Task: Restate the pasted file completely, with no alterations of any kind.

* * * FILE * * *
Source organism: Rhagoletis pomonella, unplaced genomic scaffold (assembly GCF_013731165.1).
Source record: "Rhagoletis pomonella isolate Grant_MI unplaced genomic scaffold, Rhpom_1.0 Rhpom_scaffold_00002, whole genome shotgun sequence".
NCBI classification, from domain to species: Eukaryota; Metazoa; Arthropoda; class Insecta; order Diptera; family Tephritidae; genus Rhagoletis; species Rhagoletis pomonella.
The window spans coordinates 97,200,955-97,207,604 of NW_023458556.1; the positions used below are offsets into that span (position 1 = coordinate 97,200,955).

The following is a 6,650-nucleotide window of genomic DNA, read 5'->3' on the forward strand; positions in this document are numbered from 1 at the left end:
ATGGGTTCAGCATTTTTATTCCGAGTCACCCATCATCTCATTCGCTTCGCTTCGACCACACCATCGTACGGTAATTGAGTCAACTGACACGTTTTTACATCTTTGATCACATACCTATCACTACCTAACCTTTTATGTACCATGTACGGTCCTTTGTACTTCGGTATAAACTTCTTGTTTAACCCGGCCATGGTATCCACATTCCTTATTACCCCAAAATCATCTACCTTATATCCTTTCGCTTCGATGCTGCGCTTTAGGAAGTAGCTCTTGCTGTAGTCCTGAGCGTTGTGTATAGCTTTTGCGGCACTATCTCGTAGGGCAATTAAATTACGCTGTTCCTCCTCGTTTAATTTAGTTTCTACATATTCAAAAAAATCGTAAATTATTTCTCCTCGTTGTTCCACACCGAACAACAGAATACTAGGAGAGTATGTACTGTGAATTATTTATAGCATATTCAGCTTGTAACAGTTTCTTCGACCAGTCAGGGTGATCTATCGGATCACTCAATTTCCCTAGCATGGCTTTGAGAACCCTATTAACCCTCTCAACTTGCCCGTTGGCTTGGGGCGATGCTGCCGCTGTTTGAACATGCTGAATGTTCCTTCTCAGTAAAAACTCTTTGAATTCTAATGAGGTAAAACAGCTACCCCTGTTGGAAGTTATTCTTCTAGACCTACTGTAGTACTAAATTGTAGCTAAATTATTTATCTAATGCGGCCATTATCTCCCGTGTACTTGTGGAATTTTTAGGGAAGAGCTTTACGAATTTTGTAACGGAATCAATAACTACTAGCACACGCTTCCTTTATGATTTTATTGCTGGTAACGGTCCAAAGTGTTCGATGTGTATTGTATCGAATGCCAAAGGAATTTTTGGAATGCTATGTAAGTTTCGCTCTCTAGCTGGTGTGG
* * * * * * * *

Source organism: Rhagoletis pomonella, unplaced genomic scaffold (assembly GCF_013731165.1).
Source record: "Rhagoletis pomonella isolate Grant_MI unplaced genomic scaffold, Rhpom_1.0 Rhpom_scaffold_00002, whole genome shotgun sequence".
NCBI classification, from domain to species: Eukaryota; Metazoa; Arthropoda; class Insecta; order Diptera; family Tephritidae; genus Rhagoletis; species Rhagoletis pomonella.
The window spans coordinates 97,200,955-97,207,604 of NW_023458556.1; the positions used below are offsets into that span (position 1 = coordinate 97,200,955).

The following is a 6,650-nucleotide window of genomic DNA, read 5'->3' on the forward strand; positions in this document are numbered from 1 at the left end:
ATGGGTTCAGCATTTTTATTCCGAGTCACCCATCATCTCATTCGCTTCGCTTCGACCACACCATCGTACGGTAATTGAGTCAACTGACACGTTTTTACATCTTTGATCACATACCTATCACTACCTAACCTTTTATGTACCATGTACGGTCCTTTGTACTTCGGTATAAACTTCTTGTTTAACCCGGCCATGGTATCCACATTCCTTATTACCCCAAAATCATCTACCTTATATCCTTTCGCTTCGATGCTGCGCTTTAGGAAGTAGCTCTTGCTGTAGTCCTGAGCGTTGTGTATAGCTTTTGCGGCACTATCTCGTAGGGCAATTAAATTACGCTGTTCCTCCTCGTTTAATTTAGTTTCTACATATTCAAAAAAATCGTAAATTATTTCTCCTCGTTGTTCCACACCGAACAACAGAATACTAGGAGAGTATGTACTGTGAATTATTTATAGCATATTCAGCTTGTAACAGTTTCTTCGACCAGTCAGGGTGATCTATCGGATCACTCAATTTCCCTAGCATGGCTTTGAGAACCCTATTAACCCTCTCAACTTGCCCGTTGGCTTGGGGCGATGCTGCCGCTGTTTGAACATGCTGAATGTTCCTTCTCAGTAAAAACTCTTTGAATTCTAATGAGGTAAAACAGCTACCCCTGTTGGAAGTTATTCTTCTAGACCTACTGTAGTACTAAATTGTAGCTAAATTATTTATCTAATGCGGCCATTATCTCCCGTGTACTTGTGGAATTTTTAGGGAAGAGCTTTACGAATTTTGTAACGGAATCAATAACTACTAGCACACGCTTCCTTTATGATTTTATTGCTGGTAACGGTCCAAAGTGTTCGATGTGTATTGTATCGAATGCCAAAGGAATTTTTGGAATGCTATGTAAGTTTCGCTCTCTAGCTGGTGTGG